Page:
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Diversity and Inclusion To Promote Social Equity in Emergency Management

The views expressed are those of the author and do not necessarily reflect the views of ASPA as an organization.

By Anthony Buller
July 18, 2022

What makes an emergency management organization more likely to achieve the promises of social equity? Social equity of course “is fundamentally concerned with fairness and justice in the provision of public service.” In this series of columns, I am suggesting that there are drivers of social equity that emergency management should pursue (see the graphic). And specifically, in this column, I am exploring the importance of diversity and inclusion.   

As I wrote in the introductory column of this series, “The emergency management organization should achieve the practical goal of diversity by looking like the community served, hopefully in personnel and staff, but at least by engagement and inclusion of diverse community members and organizations. Further, a real sense of inclusion should be present as reflected by the above-mentioned culture. But far beyond this baseline, diversity also applies to the scope of efforts to engage the whole community within the jurisdiction in meaningful ways. Diversity and inclusion thus apply to both personnel administration and service to the public.”

This column will unpack that quote above by exploring some recent examples of executive action on diversity and inclusion, describing the emergency management concept of Whole Community, and then offering a reminder about inclusion and empowerment.

Recent examples of executive action on diversity and inclusion help us see what can be done to set standards within organizations. Starting with the federal level, President Biden issued an Executive Order that seeks to advance racial equity and support for underserved communities. This first one is very on point for our definition above for social equity. President Biden issued another Executive Order on Diversity, Equity, Inclusion and Accessibility (DEIA) dated June 25, 2021. This one focuses on the federal workforce with part of the idea being that by improving DEIA through personnel practices, this will later result in more equity in service delivery.

In response to the above, the Federal Emergency Management Agency (FEMA) started issuing statements and acting on these concerns as well. Of note is the recognition that inequity and vulnerability within communities directly relates to disaster outcomes. FEMA’s new strategic plan has three goals with one of them being to “instill equity as a foundation of emergency management.”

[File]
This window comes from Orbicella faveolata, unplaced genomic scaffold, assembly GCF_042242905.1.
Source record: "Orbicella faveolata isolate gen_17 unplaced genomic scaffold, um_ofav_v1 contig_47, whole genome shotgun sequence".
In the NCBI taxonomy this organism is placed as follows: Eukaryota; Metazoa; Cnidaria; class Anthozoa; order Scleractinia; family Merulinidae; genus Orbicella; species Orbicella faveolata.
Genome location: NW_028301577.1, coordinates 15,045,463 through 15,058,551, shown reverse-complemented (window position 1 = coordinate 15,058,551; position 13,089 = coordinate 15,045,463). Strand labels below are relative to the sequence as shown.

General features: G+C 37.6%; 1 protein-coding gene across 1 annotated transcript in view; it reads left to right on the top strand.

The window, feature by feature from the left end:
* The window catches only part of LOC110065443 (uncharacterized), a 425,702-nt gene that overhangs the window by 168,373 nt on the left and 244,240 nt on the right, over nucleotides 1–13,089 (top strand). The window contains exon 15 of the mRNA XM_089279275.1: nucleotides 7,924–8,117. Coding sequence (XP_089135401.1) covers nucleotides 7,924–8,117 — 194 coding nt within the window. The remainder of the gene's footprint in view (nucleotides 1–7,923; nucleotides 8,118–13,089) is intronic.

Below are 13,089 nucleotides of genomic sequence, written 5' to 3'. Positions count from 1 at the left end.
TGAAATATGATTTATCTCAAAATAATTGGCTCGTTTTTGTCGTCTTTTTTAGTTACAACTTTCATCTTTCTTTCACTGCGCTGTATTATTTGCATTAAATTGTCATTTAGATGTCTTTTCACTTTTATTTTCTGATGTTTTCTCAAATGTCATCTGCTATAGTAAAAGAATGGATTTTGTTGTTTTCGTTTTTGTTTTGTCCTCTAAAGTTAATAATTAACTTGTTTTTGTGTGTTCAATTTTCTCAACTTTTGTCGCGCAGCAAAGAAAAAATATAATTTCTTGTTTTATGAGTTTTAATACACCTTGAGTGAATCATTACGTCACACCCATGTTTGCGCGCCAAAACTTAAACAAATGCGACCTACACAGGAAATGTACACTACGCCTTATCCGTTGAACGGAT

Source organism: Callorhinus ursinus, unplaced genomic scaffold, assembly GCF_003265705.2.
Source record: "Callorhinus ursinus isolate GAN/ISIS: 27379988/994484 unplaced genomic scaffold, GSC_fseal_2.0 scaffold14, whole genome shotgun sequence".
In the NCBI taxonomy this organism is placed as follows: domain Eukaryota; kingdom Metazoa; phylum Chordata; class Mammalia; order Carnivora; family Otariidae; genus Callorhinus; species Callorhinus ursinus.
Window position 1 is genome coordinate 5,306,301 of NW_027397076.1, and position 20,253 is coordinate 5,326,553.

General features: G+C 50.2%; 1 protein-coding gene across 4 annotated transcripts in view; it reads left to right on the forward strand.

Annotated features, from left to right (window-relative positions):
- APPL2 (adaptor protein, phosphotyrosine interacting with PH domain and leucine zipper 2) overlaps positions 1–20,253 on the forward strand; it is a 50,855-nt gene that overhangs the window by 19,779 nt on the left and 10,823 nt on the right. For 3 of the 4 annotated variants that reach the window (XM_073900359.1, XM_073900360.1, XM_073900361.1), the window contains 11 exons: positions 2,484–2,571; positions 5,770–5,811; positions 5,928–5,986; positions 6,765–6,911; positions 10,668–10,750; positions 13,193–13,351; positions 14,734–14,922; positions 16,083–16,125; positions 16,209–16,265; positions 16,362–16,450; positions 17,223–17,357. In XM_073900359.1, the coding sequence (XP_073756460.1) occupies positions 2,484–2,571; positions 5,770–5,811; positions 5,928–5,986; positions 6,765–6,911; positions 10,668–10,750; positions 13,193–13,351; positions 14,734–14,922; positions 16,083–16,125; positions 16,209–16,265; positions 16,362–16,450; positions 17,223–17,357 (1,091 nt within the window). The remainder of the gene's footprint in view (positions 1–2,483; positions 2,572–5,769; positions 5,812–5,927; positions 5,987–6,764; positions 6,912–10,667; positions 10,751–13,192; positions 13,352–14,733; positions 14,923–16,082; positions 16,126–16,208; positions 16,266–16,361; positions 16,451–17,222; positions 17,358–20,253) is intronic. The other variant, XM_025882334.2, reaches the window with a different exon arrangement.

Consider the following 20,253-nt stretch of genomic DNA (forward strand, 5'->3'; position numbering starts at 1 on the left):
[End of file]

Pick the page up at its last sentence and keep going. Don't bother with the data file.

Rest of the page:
These are not the first efforts in FEMA and the emergency management field to promote diversity and inclusion. We are more than ten years into the concept of Whole Community that brought attention to the need to embrace all aspects of communities through partnering, involving, equipping, including and engaging with community members, organizations and other interests. One of the seminal documents on Whole Community was published in 2011 and titled: “A Whole Community Approach to Emergency Management: Principles, Themes and Pathways for Action.”

A state level example of an Executive Order was issued by Governor Polis of Colorado. Signed on August 27, 2020, this order directs new action on diversity, equity and inclusion. It primarily focuses on personnel administration but has some nods to how good practices within government can lead to better outcomes through service delivery.

It is important to note that achieving diversity does not automatically yield all the important benefits of promoting diversity. In fact, you can have an organization that is representative of the community and still have an organization that has inequities both inside it and in what it does (e.g., a diverse police force that still discriminates against racial minorities). You also need honest inclusion and empowerment of staff. Part of inclusion is opening the door to the valuable insights and contributions that can be made by all. Unfortunately, too often an organization can impose norms on staff and partners that erode our best efforts toward inclusion and eventually equity. This means that part of diversity and inclusion is being open to learning and change, sometimes now in the form of admitting that inequity is long-standing, that the organization has (or is) contributing to inequity and that the organization will do better through such and such actions.  

How do you know if you are effectively embracing diversity and inclusion to promote social equity through your emergency management organization? Your organization has:

  • Statements of principles
  • Honest inclusion
  • Fair personnel practices
  • A plan to promote equity within personnel administration and in-service delivery
  • Assessment mechanisms
  • Advisory groups
  • Accountability

These are just a few ways to leverage diversity and inclusion to improve equity. The next column in this series will explore the practice driver. In that one we will explore how emergency managers can make actual choices that move service delivery from equality to equity and hence practice social equity principles.

Author: Anthony Buller has deployed to more than 40 presidentially declared major disasters and emergencies in his 17 years of federal service. He leads a team of emergency management professionals covering the western US for a federal agency. He can be reached at: [email protected].

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